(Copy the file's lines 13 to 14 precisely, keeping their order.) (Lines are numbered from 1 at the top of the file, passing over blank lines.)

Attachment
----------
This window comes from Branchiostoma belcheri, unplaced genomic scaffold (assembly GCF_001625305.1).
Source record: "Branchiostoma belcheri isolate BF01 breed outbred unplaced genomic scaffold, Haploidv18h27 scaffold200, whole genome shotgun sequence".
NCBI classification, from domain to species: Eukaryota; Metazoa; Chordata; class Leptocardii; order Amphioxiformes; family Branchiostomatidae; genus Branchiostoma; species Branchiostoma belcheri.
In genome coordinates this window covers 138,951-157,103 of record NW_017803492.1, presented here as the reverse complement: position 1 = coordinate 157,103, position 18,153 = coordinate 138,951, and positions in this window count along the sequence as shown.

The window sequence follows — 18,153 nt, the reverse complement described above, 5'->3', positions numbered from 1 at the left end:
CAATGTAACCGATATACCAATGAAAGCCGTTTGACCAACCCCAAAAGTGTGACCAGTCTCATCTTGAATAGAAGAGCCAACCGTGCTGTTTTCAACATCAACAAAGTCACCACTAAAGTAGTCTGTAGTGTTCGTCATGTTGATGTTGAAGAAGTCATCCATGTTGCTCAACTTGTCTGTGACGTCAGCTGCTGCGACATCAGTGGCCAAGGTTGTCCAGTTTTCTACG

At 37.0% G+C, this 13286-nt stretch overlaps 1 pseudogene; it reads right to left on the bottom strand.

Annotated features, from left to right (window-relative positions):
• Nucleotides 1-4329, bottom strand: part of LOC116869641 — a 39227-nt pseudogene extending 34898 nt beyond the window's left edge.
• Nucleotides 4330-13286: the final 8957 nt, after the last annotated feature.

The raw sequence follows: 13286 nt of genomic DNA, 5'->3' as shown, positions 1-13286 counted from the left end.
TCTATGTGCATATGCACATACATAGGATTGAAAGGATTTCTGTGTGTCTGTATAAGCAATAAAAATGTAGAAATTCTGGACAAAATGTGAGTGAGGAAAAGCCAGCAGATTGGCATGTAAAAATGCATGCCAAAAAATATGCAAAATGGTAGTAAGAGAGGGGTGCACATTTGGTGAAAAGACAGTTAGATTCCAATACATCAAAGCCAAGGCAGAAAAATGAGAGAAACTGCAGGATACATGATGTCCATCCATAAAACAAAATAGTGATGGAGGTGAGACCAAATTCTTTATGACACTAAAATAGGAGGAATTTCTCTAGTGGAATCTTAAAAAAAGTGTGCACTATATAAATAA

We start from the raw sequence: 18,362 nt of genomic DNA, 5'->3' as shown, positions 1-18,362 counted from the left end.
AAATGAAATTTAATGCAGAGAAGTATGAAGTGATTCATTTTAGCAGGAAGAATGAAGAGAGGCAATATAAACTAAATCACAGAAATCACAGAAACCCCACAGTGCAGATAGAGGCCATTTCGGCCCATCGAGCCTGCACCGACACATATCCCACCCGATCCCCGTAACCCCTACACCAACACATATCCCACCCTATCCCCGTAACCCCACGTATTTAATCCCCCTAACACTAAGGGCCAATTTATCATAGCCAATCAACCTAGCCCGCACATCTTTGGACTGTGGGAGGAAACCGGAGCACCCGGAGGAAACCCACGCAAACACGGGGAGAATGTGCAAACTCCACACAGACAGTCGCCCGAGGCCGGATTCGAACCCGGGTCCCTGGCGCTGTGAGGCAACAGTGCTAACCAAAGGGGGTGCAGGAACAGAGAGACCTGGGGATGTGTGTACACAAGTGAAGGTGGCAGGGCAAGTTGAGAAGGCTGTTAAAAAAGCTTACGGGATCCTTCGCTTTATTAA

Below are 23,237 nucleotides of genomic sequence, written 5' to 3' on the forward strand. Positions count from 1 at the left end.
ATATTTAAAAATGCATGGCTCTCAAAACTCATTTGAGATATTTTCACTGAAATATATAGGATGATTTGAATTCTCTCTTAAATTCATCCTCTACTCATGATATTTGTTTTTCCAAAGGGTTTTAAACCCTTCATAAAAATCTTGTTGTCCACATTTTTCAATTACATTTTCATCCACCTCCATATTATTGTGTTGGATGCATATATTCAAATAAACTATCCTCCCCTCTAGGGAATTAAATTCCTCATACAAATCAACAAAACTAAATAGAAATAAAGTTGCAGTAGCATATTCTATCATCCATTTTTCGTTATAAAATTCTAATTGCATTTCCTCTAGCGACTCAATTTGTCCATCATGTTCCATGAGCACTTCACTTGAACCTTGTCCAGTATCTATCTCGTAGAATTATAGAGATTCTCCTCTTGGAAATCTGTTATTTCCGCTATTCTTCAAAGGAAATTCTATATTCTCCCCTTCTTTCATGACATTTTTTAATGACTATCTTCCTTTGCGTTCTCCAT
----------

We start from the raw sequence: 18,362 nt of genomic DNA, 5'->3' as shown, positions 1-18,362 counted from the left end.
AAATGAAATTTAATGCAGAGAAGTATGAAGTGATTCATTTTAGCAGGAAGAATGAAGAGAGGCAATATAAACTAAATCACAGAAATCACAGAAACCCCACAGTGCAGATAGAGGCCATTTCGGCCCATCGAGCCTGCACCGACACATATCCCACCCGATCCCCGTAACCCCTACACCAACACATATCCCACCCTATCCCCGTAACCCCACGTATTTAATCCCCCTAACACTAAGGGCCAATTTATCATAGCCAATCAACCTAGCCCGCACATCTTTGGACTGTGGGAGGAAACCGGAGCACCCGGAGGAAACCCACGCAAACACGGGGAGAATGTGCAAACTCCACACAGACAGTCGCCCGAGGCCGGATTCGAACCCGGGTCCCTGGCGCTGTGAGGCAACAGTGCTAACCAAAGGGGGTGCAGGAACAGAGAGACCTGGGGATGTGTGTACACAAGTGAAGGTGGCAGGGCAAGTTGAGAAGGCTGTTAAAAAAGCTTACGGGATCCTTCGCTTTATTAA